Once all of the hardware and software has been gathered and preped for frankenstining, we can start building our system!


I installed Ubuntu Server 18.04.3 onto the Dell computer and also put in a 1TB drive I had lying around that was in good health. Additionally, I installed some extra DDR2 RAM to give it 8GB of RAM total. N i c e. A quick install of openssh-server and docker.io made this machine ready to accept my docker-compose file and I also configured it with a static IP address in Netplan. Once that was setup I moved on to the camera…


The camera wasn’t too bad to connect to the WiFi network but finding the link for the video stream URL was a bit trickier. After some digging, I found the RTSP URL of my camera to be rtsp://CAMERA_IP/11. Why there is an 11 appended to the end is beside me, so please feel free to let me know if you know why they chose that URL…

Access Point

The access point I used was an old Netgear router I’ve had laying around for years. Even at almost 10 years old, this thing beats the shit out of any Uverse router (they’re absolutely abysmal). I simply put a strong password on it and set DHCP to only give out addresses between and so that the others could be saved for cameras and computers that were statically configured.

Edge Computer

Because I didn’t want to have to connect to my private camera network every time I wanted to view the recordings or live footage, I chose to create an edge computer that would be connected to both the private camera network and my home network. This may not be the best idea… but that’s okay! ( Until it’s not :| ). This computer was simply a Rasberry Pi that ran a Caddy V1 proxy providing HTTPS access to the web interface from both inside the house and away from the house.


Like magic, when everything was reset for the first time, it just worked (TM)! Sadly this was not the case, but it didn’t put up too much of a fight once some debugging was done the system began to work just fine. The first issue I encountered was with the motion detection that is included with Motioneye. Unfortunately, due to the positioning of my camera, there was always some kind of motion in the shot due to cars, wind, dogs, people, etc., even with masks applied generously. Therefore, I abandonded trying to make it motion activated and instead elected to record 24/7 for 3 day intervals. This still crept up on 400GB :’( but it was better than nothing. I think I would like to possible reduce the video quality and framerate in the future to cut back on this massive disk usage as well as to make streaming video to the web interface more smooth and downloads from the computer to the house faster. All in all, I am satisfied with the outcome and the modularity of it. If you have any suggestions for improvements or notice any errors I may have made, feel free to leave a comment or reach out to me at my email. Thank you for reading!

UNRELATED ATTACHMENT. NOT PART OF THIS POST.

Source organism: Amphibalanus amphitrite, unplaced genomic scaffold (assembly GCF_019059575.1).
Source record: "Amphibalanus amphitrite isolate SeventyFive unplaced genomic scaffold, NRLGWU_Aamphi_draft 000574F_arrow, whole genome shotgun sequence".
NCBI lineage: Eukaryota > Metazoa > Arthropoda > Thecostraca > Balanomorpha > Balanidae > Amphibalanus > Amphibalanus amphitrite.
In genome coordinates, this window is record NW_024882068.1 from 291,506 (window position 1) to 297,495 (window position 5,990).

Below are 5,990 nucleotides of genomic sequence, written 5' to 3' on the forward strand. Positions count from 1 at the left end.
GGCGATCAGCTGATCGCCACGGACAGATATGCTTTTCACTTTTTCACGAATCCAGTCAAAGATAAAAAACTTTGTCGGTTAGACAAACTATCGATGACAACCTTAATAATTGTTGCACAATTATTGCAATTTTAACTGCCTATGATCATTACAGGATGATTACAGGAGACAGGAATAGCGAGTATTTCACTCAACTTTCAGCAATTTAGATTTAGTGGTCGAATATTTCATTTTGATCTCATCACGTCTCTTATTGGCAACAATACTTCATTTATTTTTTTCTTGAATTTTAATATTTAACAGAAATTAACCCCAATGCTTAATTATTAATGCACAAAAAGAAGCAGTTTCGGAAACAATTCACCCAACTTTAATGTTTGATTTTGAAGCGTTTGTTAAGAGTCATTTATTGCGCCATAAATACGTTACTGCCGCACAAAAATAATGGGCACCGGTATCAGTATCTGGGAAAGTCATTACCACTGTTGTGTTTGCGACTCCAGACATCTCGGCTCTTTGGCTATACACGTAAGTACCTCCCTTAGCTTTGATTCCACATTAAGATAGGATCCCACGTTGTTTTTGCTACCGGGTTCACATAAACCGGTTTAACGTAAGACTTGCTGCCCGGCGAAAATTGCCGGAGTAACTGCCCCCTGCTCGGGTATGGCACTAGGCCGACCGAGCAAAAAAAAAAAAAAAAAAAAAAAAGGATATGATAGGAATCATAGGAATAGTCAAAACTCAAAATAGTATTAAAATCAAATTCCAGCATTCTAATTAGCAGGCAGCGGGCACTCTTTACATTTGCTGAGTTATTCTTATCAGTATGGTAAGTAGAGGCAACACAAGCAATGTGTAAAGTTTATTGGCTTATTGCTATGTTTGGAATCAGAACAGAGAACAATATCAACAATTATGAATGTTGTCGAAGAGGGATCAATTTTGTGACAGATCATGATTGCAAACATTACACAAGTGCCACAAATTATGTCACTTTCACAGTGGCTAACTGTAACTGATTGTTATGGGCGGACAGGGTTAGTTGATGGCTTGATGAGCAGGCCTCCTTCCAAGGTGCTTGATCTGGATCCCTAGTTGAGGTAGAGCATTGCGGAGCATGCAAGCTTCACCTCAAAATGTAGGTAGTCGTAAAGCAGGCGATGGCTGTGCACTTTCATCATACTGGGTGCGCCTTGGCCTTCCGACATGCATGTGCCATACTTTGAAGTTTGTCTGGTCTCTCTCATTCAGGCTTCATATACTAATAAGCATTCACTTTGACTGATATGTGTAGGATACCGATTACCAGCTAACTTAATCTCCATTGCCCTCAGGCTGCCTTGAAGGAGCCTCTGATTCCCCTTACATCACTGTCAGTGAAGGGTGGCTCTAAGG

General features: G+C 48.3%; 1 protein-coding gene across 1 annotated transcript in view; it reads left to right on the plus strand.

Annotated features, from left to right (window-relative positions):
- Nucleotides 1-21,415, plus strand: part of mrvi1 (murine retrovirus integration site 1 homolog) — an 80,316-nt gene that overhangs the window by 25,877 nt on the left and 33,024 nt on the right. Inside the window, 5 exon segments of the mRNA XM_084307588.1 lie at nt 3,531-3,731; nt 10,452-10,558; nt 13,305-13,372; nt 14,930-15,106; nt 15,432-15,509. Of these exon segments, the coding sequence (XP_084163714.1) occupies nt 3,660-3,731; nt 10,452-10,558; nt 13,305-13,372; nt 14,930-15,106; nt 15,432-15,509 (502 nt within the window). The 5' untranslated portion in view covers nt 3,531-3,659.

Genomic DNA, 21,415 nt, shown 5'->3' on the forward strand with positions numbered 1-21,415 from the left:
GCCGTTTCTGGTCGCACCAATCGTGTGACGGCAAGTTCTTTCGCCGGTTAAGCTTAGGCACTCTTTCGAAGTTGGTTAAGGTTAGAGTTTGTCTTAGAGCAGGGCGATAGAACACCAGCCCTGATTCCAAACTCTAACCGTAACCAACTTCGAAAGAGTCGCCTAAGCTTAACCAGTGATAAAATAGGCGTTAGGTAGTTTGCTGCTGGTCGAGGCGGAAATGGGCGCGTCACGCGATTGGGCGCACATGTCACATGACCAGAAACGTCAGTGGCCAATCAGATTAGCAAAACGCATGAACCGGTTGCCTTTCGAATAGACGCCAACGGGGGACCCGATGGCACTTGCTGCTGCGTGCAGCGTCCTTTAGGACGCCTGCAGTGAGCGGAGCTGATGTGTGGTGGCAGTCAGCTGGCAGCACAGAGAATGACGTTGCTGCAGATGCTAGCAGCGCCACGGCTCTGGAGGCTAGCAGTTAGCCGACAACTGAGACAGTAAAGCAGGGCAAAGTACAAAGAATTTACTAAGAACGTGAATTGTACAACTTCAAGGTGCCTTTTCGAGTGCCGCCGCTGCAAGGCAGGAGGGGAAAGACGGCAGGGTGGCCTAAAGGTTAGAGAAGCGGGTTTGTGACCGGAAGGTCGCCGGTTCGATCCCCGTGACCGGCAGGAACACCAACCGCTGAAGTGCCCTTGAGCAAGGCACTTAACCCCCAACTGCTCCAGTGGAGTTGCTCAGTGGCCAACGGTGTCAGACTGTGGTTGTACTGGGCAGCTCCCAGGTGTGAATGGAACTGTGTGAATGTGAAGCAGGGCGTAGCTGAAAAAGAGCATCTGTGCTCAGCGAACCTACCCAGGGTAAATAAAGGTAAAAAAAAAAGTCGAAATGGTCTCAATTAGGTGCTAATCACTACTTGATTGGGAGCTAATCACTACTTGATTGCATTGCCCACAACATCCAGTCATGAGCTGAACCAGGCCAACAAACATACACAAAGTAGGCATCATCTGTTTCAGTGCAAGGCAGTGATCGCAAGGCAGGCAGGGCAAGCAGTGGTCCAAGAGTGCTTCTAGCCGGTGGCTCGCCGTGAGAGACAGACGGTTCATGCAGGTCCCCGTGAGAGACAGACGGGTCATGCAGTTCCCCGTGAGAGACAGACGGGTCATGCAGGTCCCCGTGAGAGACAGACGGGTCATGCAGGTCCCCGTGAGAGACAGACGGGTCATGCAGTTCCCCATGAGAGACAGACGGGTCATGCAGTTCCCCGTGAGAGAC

Caddy V1 proxy


SV3C IP Camera

TLink WiFi extender